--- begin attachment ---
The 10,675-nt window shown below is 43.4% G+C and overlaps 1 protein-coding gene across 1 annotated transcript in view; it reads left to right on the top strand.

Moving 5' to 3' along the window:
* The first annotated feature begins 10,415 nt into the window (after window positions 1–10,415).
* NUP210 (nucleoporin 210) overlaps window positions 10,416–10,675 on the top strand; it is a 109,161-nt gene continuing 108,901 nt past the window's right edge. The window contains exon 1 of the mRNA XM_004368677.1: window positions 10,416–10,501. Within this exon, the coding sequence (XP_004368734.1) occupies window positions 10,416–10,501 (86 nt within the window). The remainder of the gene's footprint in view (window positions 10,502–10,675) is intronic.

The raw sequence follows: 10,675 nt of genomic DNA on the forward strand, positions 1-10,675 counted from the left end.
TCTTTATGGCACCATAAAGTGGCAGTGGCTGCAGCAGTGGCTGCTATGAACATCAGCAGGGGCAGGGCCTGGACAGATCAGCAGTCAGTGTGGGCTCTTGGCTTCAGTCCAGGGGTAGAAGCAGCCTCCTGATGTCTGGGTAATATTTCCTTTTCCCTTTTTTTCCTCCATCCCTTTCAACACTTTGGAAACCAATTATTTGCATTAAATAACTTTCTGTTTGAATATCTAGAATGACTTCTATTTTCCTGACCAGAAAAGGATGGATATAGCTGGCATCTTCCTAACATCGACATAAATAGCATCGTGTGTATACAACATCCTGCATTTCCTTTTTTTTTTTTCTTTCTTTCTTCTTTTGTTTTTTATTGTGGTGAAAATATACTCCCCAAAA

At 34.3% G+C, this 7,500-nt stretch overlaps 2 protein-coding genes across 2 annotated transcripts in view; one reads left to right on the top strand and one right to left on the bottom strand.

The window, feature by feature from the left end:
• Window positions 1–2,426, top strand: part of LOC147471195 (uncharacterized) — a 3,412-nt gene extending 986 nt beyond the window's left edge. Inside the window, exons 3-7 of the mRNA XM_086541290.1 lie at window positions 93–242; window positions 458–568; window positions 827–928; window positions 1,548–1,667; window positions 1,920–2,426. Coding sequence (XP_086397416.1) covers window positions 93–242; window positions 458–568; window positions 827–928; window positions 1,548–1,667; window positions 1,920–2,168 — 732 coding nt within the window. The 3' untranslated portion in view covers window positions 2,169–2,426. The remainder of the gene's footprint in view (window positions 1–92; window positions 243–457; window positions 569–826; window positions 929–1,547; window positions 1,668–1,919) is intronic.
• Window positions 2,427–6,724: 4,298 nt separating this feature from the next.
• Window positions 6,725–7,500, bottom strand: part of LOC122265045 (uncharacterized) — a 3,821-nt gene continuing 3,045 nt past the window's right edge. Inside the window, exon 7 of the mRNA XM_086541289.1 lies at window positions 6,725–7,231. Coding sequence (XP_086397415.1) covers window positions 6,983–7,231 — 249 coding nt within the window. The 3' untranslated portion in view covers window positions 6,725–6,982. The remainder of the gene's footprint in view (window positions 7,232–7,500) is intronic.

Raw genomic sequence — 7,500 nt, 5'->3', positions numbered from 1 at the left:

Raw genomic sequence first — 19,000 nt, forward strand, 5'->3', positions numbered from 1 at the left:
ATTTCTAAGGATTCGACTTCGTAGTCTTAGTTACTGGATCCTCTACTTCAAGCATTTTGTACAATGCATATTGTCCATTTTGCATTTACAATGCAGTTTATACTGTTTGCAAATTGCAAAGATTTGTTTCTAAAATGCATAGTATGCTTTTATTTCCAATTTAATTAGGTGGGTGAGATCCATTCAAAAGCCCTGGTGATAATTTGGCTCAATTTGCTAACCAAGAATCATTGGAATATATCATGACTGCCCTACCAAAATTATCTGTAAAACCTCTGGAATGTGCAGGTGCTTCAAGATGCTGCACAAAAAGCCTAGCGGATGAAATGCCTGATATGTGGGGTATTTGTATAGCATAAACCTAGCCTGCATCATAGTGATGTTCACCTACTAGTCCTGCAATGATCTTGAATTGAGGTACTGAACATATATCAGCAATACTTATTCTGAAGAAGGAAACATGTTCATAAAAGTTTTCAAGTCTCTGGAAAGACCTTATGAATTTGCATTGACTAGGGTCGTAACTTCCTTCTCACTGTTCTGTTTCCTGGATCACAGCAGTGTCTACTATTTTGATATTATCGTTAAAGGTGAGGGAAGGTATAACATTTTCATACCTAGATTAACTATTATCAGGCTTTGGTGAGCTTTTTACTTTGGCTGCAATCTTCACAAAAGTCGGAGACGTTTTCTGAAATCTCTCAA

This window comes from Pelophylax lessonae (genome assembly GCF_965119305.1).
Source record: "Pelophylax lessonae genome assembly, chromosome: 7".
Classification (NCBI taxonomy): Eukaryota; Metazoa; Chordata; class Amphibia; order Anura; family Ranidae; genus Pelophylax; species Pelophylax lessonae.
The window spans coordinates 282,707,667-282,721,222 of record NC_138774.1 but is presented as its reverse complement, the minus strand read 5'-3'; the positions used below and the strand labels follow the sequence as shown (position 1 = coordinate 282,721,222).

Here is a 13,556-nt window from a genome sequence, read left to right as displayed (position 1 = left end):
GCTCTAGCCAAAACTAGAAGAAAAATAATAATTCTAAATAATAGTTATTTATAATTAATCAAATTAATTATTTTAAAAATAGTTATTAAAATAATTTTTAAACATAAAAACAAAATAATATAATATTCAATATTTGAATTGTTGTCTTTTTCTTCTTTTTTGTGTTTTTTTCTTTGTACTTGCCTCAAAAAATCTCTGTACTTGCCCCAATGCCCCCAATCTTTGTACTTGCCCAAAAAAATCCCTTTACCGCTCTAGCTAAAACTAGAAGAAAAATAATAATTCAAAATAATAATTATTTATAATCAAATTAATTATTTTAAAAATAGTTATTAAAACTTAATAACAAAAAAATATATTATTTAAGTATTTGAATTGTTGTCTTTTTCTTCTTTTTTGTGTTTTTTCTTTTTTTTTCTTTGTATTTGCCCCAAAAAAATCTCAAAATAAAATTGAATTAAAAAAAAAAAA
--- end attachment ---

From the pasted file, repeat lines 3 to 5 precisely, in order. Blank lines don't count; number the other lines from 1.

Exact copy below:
* The first annotated feature begins 10,415 nt into the window (after window positions 1–10,415).
* NUP210 (nucleoporin 210) overlaps window positions 10,416–10,675 on the top strand; it is a 109,161-nt gene continuing 108,901 nt past the window's right edge. The window contains exon 1 of the mRNA XM_004368677.1: window positions 10,416–10,501. Within this exon, the coding sequence (XP_004368734.1) occupies window positions 10,416–10,501 (86 nt within the window). The remainder of the gene's footprint in view (window positions 10,502–10,675) is intronic.

The raw sequence follows: 10,675 nt of genomic DNA on the forward strand, positions 1-10,675 counted from the left end.